The Universe May Be a Hologram, Meaning Our Entire Reality Could Be an Illusion

Image for illustration purpose

by Paul M. Sutter at Popular Mechanics: As theoretical physics delves deeper into the fundamental nature of reality, we’re left to grapple with the questions it leaves us. For example, some physicists claim that our universe is merely an illusion, a product of quantum machinations happening in a lower-dimensional setting—in other words, a hologram.

But do these latest theoretical insights offer revelations into reality, itself, or merely serve as mathematical tools to help us solve thorny problems? When it comes to the most cutting-edge physical theories, what is a product of our imaginations, and what is a product of the universe?

Black Holes May Be Evidence

The trouble began with those bothersome boogeymen of the cosmos, black holes. On the surface (and careful readers will be rewarded later with the realization that this is a pun), black holes are simple; stuff falls in and never gets out. All the information about that stuff gets locked away behind the event horizon, never to be seen again. But in the 1970s, famed astrophysicist Stephen Hawking realized that black holes aren’t entirely black. They’re a little gray and a little leaky, emitting a tiny amount of radiation, which causes black holes to evaporate slowly, but inevitably, from existence altogether.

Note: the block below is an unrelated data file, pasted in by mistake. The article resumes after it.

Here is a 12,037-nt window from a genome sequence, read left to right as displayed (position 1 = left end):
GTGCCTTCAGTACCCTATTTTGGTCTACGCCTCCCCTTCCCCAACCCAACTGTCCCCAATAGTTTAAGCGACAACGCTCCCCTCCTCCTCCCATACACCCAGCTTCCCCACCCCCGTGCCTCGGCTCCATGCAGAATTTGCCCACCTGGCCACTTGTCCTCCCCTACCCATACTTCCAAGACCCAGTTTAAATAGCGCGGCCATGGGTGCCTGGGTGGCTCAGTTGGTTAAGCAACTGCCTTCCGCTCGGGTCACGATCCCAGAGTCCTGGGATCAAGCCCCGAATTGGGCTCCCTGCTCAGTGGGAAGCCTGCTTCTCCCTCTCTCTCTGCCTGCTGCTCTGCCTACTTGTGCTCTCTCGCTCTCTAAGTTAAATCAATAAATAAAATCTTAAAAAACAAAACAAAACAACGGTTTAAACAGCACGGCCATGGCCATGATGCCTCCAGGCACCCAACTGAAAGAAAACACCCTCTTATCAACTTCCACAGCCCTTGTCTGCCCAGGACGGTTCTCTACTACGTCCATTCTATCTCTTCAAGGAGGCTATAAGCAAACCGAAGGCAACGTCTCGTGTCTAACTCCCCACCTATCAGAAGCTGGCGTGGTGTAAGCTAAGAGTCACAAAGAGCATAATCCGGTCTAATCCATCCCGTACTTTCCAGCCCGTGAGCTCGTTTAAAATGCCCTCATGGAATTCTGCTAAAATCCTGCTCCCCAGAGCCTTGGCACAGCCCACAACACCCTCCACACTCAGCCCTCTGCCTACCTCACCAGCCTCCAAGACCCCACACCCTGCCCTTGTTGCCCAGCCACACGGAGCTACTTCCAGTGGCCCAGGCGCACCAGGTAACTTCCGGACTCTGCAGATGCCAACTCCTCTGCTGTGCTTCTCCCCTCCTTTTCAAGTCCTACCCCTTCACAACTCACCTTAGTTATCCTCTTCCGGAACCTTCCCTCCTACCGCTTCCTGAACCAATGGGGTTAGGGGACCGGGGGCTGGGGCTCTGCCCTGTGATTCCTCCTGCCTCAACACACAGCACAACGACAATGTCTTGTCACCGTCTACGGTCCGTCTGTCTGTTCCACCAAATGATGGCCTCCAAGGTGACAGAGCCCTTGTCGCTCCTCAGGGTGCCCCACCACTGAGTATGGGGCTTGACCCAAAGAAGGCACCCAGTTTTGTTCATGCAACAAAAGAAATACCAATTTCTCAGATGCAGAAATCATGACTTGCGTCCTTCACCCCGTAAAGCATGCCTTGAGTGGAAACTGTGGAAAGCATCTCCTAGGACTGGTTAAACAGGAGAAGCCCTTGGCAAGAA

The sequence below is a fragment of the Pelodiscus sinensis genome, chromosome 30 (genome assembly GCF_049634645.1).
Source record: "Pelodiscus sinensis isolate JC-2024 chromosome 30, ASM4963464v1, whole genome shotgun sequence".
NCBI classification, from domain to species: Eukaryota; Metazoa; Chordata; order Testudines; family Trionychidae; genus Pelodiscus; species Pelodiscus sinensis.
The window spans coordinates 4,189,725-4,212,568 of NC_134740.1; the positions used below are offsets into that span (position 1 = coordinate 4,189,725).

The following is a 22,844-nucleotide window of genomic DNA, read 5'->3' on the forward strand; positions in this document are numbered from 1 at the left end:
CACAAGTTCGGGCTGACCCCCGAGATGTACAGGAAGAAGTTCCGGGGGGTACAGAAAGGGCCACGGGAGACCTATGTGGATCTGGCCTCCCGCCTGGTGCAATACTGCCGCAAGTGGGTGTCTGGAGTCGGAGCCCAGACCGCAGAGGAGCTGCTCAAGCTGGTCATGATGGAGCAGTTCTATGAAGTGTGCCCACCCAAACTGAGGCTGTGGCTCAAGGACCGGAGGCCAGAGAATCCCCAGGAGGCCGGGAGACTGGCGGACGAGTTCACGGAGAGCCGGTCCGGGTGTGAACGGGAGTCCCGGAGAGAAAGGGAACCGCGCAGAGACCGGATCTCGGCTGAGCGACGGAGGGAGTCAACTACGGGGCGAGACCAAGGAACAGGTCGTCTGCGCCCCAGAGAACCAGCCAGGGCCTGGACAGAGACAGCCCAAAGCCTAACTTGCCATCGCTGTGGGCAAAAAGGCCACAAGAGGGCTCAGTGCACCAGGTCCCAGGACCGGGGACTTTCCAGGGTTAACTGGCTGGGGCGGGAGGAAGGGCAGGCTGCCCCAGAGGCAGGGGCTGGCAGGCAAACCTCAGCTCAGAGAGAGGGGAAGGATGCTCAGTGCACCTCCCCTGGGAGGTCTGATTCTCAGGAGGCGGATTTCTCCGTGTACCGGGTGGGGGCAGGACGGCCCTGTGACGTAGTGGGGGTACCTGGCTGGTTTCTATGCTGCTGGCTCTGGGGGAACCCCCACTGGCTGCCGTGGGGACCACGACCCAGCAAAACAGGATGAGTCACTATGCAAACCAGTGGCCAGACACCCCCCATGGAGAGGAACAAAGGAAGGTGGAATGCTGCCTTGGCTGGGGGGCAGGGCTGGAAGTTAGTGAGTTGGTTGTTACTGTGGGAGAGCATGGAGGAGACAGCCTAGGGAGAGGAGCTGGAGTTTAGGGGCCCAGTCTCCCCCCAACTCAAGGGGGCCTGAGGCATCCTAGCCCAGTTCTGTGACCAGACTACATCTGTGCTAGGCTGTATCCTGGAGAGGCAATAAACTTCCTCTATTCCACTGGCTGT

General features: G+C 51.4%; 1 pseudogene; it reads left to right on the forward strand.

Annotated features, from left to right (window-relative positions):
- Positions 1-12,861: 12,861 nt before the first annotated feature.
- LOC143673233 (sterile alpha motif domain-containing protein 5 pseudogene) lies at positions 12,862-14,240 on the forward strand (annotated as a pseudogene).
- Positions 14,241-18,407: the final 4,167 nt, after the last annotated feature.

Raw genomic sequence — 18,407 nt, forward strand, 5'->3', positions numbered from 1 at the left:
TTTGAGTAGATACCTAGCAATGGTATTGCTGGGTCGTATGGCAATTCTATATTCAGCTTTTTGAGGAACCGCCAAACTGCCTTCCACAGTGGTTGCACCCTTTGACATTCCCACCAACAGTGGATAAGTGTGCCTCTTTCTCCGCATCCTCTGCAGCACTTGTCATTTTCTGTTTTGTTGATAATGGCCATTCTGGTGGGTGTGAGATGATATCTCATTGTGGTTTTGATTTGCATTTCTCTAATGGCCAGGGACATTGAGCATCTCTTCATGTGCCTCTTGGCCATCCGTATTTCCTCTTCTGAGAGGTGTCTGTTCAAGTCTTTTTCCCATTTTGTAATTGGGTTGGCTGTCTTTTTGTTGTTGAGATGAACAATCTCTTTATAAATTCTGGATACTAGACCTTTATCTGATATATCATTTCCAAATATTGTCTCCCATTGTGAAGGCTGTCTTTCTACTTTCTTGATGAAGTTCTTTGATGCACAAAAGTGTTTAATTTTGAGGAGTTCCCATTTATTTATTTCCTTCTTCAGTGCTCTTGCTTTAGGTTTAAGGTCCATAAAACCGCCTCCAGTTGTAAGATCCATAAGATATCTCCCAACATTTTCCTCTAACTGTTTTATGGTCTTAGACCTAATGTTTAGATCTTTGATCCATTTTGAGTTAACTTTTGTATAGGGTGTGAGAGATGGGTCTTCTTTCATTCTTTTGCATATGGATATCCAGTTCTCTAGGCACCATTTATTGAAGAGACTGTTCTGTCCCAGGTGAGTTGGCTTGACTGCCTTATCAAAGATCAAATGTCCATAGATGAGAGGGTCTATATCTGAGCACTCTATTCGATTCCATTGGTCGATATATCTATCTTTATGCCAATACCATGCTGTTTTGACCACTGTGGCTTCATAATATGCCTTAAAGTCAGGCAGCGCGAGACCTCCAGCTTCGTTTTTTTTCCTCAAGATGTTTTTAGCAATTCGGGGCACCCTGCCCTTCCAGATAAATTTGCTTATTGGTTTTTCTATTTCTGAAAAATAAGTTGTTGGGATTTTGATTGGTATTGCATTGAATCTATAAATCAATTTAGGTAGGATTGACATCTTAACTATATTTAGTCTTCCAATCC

However, that radiation carries no information with it, which brings up a nasty paradox: information goes in, but doesn’t come out, and then the black hole goes away. So what happened to all the information?

In this context, information is the list of all the properties of all the particles that fell into the black hole—in other words, everything you need to reconstruct the original objects that fell in. Instead, what comes out of a black hole, due to Hawking radiation, is just a bunch of random particles. You can’t tell what fell in based on the radiation coming out.

A major clue came in the decades that followed Hawking’s extraordinary discovery. One way to measure the amount of information is through entropy, a thermodynamic concept that is loosely related to the amount of disorder in a system. Black holes have a surprising property: their entropy is proportional to their surface area, not their volume. In other words, the amount of information in a black hole is related to its two-dimensional surface, not its three-dimensional volume

More here.